Can we do anything without knowing the distribution over the weather? Can we calculate the probability that Alfred is the magical monkey?

Let’s give it a try. We can apply Bayes’ equation to get that

Now, since the weather is independent of the monkey, we know that

Thus, we have that

Through the same logic we can calculate that

Again, we know that these probabilities need to sum to one. Since the factor is constant between the two, we can normalize it out. Thus, we get that

Again, it looks like Alfred was the more likely monkey. And– oh wait– we somehow got away with not knowing the distribution over the weather…

**Act 4: Predicting the next block **

Now, suppose that after seeing the previous sequences (namely and ) , on the fourth day, we find that it has rained. What is the probability that we will get a green block on the fourth day? Mathematically, we want to calculate

How can we go about this? Well, **if** we knew that the magical monkey was Alfred (which we do not!), it would be easy to calculate. We would just have

and similarly if the magical monkey were Betty. Now, we don’t know which monkey is magical, but we know the **probabilities** that each monkeys is magical given the available information– we just calculated them in the previous section! So, we can factorize the distribution of interest as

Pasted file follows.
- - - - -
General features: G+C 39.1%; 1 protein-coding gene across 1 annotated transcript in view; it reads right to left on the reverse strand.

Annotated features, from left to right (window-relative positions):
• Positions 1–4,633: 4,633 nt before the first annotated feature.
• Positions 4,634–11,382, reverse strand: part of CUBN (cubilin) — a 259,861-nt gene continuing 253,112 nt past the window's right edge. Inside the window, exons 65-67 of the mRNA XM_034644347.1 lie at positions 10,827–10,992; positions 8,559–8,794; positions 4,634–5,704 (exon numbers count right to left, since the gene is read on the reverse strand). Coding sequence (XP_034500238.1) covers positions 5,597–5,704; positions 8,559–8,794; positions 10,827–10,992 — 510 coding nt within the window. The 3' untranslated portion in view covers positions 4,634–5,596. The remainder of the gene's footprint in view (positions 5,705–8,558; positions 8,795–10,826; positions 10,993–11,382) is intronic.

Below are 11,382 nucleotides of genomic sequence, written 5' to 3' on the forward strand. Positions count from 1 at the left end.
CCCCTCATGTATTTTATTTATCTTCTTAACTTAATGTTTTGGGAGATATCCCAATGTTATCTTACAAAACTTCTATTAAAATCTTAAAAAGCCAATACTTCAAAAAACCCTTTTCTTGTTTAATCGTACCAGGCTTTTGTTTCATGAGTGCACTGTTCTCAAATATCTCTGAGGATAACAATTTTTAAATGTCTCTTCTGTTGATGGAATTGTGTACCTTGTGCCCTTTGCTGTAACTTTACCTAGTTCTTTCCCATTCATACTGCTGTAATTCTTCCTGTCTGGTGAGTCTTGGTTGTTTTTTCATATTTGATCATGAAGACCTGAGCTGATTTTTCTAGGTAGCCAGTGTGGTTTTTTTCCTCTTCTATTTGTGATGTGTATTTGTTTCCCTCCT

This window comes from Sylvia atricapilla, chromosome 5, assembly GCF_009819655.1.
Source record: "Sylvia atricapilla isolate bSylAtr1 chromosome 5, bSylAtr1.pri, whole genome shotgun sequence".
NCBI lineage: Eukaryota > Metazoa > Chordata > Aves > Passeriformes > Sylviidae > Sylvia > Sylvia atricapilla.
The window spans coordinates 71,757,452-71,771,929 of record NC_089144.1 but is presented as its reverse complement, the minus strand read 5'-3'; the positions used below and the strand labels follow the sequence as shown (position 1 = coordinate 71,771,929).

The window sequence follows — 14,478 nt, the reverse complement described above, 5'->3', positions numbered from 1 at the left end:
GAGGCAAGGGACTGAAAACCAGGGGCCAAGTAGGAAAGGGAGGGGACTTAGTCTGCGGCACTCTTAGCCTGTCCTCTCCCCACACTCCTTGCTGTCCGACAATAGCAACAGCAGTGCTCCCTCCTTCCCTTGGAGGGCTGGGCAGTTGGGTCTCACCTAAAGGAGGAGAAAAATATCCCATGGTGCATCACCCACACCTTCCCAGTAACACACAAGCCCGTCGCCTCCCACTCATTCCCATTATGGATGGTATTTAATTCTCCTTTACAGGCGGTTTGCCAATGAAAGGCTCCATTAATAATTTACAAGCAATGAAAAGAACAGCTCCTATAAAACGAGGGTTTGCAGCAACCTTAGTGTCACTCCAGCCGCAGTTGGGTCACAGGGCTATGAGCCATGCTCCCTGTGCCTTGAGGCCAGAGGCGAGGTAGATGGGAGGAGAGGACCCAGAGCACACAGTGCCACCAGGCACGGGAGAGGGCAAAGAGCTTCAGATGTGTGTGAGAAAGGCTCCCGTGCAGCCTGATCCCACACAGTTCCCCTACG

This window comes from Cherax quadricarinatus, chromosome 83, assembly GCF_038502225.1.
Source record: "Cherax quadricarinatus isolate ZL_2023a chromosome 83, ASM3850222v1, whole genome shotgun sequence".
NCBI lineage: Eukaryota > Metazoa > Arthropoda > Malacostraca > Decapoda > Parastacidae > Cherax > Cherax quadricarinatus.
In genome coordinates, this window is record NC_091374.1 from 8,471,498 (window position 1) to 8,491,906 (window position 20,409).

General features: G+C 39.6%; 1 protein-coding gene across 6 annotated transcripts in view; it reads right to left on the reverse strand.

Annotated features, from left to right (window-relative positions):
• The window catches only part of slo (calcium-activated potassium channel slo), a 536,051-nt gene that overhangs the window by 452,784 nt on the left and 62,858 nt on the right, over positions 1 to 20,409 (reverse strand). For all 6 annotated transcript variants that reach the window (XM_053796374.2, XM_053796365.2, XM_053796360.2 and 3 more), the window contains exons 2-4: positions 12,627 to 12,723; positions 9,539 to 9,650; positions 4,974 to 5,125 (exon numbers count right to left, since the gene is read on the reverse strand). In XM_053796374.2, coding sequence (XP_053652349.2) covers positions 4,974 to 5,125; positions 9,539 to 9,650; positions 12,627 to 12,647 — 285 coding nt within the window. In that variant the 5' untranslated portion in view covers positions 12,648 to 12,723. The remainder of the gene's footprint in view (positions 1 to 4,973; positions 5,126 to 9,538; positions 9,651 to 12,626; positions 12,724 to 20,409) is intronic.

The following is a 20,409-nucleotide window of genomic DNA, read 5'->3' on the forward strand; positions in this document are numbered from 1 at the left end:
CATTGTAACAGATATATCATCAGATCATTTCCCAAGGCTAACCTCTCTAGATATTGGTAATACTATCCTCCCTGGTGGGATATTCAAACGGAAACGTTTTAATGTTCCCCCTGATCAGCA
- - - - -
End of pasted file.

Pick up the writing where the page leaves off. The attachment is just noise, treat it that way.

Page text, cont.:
So we are slightly less likely than even to see a green block on the next day.

**Epilogue: That’s Bayesian Inference **

This is how Bayesian inference works (in the simplest possible setting). In general Bayesian inference, you have:

- A set of possible inputs (for us these are weather patterns)
- A set of possible outputs (for us these are colored blocks)
- A set of possible models, that map a given input to a distribution over the outputs (for us these are monkeys)
- A “prior” distribution over which models are more likely (for us, this is the wizard and the four-sided die)
- A dataset of inputs and outputs (for us, this is and )
- A new input (for us this is )
- An unknown output that we’d like to predict (for us this is )

Bayesian inference essentially proceeds in two steps:

- In the first step, one uses the prior over which models are more likely along with the dataset of inputs and outputs to build a “posterior” distribution over which models are more likely. We did this by using
where indexes the different days of observation.

- In the second step, one “integrates over the posterior”. That is, each model gives us a distribution over given the new input . So, we simply sum over the different models

In the general case, the set of possible models is much larger (typically infinite) and more complex computational methods need to be used to integrate over it. (Commonly Markov chain Monte Carlo or variational methods). Also, of course, we don’t typically have a Wizard telling us exactly what the prior distribution over the models is, meaning one must make assumptions, or try to “learn” the prior as in, say, empirical Bayesian methods.